Fragmentation can become an issue because it builds up over time, creating small and useless blocks of memory and limiting the amount of a computer’s available free memory. As it progresses, fragmentation can cause system performance to become slow and sluggish in the short term; in the long term, fragmentation can shorten the life of a computer or server by 30 percent on average. Of the two types of fragmentation, internal is more predictable than external because the amount of wasted space is determined by the memory allocator’s parameters (how big the allocated blocks must be), which is a constant. In addition, the amount of overall memory lost to internal fragmentation is usually less than what’s lost to external fragmentation, although it can gradually accumulate. External fragmentation, on the other hand, is harder to predict because in most cases several processes are regularly starting and stopping in the system and blocks of memory that are used for varying lengths of time are freed up in a different order than they were filled, leaving gaps in the available memory.

Fighting Fragmentation for Improved Performance

Scheduling routine maintenance to combat fragmentation can prevent bigger problems later.

When it comes to optimizing RAM, the only useful solution is to reboot the system, which clears much of the memory in use by long-running programs and gives the computer a fresh start for allocating memory. Tools that claim to defrag RAM are misleading, as the virtual memory manager in modern computers works to optimize RAM usage constantly. For your hard drive, however, some defragmenting may be required to maximize system performance. If you run Windows Vista or later versions, the system automatically defragments your hard drive space periodically for you. If you notice slower system performance and want to run the defragmenter yourself, you can manually start the process by clicking "Start," then "All Programs | Accessories | System Tools | Disk Defragmenter." Finally, click "Defragment Now." The process could take anywhere from minutes to hours depending on how fragmented your hard disk is, but the good news is that you can use your computer while Disk Defragmenter is running. The problem of fragmentation does not apply to all operating systems equally. For Mac computers, defragmenting is not necessary because Mac OS X automatically optimizes disk space when files are written. Linux machines also do not require regular defragmenting because they assign memory in a scattered format instead of a contiguous one, giving the files room to expand. Linux users who see a drop in system performance should consider increasing the size of their hard disk. Finally, you should never defragment a solid state storage drive (such as a USB drive), since defragmentation can actually shorten the usable life of solid state drives.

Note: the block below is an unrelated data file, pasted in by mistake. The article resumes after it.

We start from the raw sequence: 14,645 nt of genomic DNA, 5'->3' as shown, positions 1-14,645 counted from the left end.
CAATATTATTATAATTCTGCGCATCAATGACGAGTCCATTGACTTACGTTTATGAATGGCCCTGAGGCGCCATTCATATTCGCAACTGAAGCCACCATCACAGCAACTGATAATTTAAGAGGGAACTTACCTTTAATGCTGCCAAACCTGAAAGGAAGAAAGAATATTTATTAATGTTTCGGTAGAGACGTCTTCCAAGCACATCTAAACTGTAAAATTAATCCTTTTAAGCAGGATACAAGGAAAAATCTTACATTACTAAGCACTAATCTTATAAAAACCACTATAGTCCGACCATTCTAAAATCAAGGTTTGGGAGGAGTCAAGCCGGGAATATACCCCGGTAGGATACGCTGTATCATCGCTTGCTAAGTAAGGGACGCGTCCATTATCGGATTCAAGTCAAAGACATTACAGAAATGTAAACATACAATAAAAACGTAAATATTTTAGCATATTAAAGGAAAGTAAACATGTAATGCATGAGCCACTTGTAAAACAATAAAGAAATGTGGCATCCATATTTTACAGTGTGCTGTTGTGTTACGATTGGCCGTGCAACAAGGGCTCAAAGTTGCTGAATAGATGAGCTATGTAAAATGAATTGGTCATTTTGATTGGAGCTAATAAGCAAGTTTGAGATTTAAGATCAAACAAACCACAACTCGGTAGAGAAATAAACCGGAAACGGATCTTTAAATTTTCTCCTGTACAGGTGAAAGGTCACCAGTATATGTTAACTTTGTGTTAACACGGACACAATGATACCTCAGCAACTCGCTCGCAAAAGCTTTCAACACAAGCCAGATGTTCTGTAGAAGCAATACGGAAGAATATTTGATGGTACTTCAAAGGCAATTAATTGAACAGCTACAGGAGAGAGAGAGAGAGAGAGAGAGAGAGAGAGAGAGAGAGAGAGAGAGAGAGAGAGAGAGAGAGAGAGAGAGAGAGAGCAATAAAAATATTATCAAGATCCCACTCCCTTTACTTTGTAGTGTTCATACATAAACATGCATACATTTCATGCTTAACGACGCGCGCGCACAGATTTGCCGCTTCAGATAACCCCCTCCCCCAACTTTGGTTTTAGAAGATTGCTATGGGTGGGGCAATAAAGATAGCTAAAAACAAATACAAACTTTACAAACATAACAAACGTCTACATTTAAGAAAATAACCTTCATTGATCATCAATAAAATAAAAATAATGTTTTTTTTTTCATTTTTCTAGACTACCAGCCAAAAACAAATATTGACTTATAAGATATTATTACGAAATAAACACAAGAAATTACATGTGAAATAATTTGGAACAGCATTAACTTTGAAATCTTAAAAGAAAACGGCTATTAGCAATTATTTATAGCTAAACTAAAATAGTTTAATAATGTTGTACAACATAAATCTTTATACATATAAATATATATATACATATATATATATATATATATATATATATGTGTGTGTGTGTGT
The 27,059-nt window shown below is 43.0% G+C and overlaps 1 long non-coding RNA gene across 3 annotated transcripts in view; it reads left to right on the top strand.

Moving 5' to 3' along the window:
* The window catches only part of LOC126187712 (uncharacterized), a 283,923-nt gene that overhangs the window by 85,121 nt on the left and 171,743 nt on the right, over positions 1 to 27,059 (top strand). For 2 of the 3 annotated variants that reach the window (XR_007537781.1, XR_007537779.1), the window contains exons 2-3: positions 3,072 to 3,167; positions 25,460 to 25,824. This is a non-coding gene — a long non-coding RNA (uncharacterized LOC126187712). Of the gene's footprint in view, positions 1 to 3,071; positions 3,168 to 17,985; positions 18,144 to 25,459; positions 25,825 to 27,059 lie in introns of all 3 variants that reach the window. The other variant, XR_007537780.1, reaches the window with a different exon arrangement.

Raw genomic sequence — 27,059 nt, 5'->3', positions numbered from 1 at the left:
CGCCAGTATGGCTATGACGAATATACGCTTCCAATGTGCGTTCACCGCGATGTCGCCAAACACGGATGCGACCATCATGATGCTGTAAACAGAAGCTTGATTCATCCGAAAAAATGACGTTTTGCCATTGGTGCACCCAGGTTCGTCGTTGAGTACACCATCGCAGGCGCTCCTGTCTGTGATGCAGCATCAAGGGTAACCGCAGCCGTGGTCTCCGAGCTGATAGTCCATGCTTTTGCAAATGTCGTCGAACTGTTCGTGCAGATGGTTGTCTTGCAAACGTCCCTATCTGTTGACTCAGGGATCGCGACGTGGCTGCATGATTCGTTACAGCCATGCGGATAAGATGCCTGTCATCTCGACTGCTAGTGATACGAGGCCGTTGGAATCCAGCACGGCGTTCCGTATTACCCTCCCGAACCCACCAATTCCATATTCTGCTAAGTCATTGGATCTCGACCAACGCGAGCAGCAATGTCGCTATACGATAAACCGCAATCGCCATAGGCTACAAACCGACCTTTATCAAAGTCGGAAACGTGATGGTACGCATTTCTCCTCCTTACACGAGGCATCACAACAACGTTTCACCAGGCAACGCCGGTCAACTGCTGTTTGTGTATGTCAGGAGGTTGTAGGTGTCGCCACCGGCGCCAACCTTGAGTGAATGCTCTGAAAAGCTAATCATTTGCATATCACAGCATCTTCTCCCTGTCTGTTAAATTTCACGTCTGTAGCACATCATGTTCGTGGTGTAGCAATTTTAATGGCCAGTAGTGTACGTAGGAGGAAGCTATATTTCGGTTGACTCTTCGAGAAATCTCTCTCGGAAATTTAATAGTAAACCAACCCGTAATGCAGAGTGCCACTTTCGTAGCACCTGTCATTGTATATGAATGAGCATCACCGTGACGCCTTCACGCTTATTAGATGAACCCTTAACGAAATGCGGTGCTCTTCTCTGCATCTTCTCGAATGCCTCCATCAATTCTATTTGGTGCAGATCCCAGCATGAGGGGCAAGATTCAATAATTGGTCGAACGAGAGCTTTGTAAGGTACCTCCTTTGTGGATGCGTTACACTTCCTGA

About the Author

Erica Kasper has been a professional writer and editor since 1999. Based in Jacksonville, Fla., she has written and edited educational, marketing and web copy for nonprofit organizations, technology companies and online marketing firms. She has a Bachelor's degree in journalism (honors) and psychology from Washington and Lee University.